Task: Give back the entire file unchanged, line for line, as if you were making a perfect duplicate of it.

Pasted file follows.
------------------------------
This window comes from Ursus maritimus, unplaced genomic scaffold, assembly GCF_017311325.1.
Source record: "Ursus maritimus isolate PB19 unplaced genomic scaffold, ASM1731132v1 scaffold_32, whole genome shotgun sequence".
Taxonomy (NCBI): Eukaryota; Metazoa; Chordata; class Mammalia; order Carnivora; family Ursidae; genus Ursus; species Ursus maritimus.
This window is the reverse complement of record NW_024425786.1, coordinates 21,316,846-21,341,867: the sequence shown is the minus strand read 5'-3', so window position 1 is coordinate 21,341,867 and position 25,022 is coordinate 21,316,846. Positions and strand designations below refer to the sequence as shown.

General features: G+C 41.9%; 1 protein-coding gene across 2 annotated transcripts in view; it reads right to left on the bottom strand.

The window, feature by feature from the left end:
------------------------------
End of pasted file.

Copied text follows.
This window comes from Ursus maritimus, unplaced genomic scaffold, assembly GCF_017311325.1.
Source record: "Ursus maritimus isolate PB19 unplaced genomic scaffold, ASM1731132v1 scaffold_32, whole genome shotgun sequence".
Taxonomy (NCBI): Eukaryota; Metazoa; Chordata; class Mammalia; order Carnivora; family Ursidae; genus Ursus; species Ursus maritimus.
This window is the reverse complement of record NW_024425786.1, coordinates 21,316,846-21,341,867: the sequence shown is the minus strand read 5'-3', so window position 1 is coordinate 21,341,867 and position 25,022 is coordinate 21,316,846. Positions and strand designations below refer to the sequence as shown.

General features: G+C 41.9%; 1 protein-coding gene across 2 annotated transcripts in view; it reads right to left on the bottom strand.

The window, feature by feature from the left end: